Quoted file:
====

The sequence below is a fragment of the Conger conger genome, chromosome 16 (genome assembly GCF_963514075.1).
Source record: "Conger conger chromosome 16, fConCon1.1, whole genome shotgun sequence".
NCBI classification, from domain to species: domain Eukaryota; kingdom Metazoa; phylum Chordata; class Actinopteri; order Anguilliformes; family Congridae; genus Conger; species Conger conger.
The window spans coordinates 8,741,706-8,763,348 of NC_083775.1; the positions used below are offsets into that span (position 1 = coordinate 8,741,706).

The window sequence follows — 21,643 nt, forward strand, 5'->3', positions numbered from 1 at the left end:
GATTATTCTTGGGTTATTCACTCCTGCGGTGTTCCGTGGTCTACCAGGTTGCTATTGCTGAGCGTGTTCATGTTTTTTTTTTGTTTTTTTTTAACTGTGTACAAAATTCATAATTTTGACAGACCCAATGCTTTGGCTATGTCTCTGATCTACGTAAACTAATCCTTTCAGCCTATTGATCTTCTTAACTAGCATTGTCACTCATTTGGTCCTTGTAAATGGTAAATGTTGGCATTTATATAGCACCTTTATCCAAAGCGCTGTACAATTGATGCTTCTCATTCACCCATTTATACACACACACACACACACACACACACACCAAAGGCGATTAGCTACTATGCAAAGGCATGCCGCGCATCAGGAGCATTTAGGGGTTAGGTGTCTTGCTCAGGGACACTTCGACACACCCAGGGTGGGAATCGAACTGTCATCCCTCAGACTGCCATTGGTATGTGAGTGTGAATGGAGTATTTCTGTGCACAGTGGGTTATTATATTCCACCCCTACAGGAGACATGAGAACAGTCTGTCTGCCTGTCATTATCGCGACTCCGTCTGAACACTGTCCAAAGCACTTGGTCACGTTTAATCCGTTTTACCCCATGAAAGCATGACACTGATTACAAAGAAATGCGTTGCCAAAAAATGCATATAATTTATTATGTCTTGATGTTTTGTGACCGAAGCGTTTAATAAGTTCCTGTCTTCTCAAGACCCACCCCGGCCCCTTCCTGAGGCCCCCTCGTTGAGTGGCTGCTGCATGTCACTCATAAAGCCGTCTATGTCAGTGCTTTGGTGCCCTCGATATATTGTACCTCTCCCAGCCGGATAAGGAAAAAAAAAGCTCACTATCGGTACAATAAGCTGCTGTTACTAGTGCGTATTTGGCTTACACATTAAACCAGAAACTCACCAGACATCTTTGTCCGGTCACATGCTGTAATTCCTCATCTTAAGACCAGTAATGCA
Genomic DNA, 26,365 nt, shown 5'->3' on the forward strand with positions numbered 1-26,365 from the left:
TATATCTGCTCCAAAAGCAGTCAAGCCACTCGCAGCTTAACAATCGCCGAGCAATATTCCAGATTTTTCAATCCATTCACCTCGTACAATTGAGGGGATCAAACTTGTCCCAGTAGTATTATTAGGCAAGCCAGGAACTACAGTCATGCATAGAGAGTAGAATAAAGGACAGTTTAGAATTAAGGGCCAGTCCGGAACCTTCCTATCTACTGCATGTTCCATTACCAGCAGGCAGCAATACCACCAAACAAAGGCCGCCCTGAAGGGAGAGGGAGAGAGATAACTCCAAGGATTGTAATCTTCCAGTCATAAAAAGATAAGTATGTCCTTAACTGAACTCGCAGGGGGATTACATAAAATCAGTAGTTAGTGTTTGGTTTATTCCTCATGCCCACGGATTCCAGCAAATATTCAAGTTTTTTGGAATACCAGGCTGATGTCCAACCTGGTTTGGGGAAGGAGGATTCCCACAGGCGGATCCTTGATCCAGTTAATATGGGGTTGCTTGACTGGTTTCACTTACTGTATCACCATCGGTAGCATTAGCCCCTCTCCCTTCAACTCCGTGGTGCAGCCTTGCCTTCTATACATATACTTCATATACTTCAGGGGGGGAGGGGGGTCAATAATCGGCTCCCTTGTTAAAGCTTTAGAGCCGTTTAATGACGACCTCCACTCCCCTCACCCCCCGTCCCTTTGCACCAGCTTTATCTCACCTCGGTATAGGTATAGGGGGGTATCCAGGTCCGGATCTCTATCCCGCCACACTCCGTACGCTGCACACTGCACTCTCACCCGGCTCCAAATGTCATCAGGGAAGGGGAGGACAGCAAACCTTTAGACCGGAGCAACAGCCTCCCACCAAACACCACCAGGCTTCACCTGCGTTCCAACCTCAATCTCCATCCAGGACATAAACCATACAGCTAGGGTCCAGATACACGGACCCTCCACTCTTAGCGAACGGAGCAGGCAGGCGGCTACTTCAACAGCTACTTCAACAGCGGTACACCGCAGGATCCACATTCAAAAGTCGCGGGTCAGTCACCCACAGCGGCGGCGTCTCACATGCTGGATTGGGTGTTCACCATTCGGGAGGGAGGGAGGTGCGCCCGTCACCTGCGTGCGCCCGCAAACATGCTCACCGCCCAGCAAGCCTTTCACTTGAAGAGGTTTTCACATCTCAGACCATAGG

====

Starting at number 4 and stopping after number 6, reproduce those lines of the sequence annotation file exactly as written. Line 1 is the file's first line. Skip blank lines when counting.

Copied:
The window spans coordinates 8,741,706-8,763,348 of NC_083775.1; the positions used below are offsets into that span (position 1 = coordinate 8,741,706).

The window sequence follows — 21,643 nt, forward strand, 5'->3', positions numbered from 1 at the left end:
GATTATTCTTGGGTTATTCACTCCTGCGGTGTTCCGTGGTCTACCAGGTTGCTATTGCTGAGCGTGTTCATGTTTTTTTTTTGTTTTTTTTTAACTGTGTACAAAATTCATAATTTTGACAGACCCAATGCTTTGGCTATGTCTCTGATCTACGTAAACTAATCCTTTCAGCCTATTGATCTTCTTAACTAGCATTGTCACTCATTTGGTCCTTGTAAATGGTAAATGTTGGCATTTATATAGCACCTTTATCCAAAGCGCTGTACAATTGATGCTTCTCATTCACCCATTTATACACACACACACACACACACACACACACCAAAGGCGATTAGCTACTATGCAAAGGCATGCCGCGCATCAGGAGCATTTAGGGGTTAGGTGTCTTGCTCAGGGACACTTCGACACACCCAGGGTGGGAATCGAACTGTCATCCCTCAGACTGCCATTGGTATGTGAGTGTGAATGGAGTATTTCTGTGCACAGTGGGTTATTATATTCCACCCCTACAGGAGACATGAGAACAGTCTGTCTGCCTGTCATTATCGCGACTCCGTCTGAACACTGTCCAAAGCACTTGGTCACGTTTAATCCGTTTTACCCCATGAAAGCATGACACTGATTACAAAGAAATGCGTTGCCAAAAAATGCATATAATTTATTATGTCTTGATGTTTTGTGACCGAAGCGTTTAATAAGTTCCTGTCTTCTCAAGACCCACCCCGGCCCCTTCCTGAGGCCCCCTCGTTGAGTGGCTGCTGCATGTCACTCATAAAGCCGTCTATGTCAGTGCTTTGGTGCCCTCGATATATTGTACCTCTCCCAGCCGGATAAGGAAAAAAAAAGCTCACTATCGGTACAATAAGCTGCTGTTACTAGTGCGTATTTGGCTTACACATTAAACCAGAAACTCACCAGACATCTTTGTCCGGTCACATGCTGTAATTCCTCATCTTAAGACCAGTAATGCA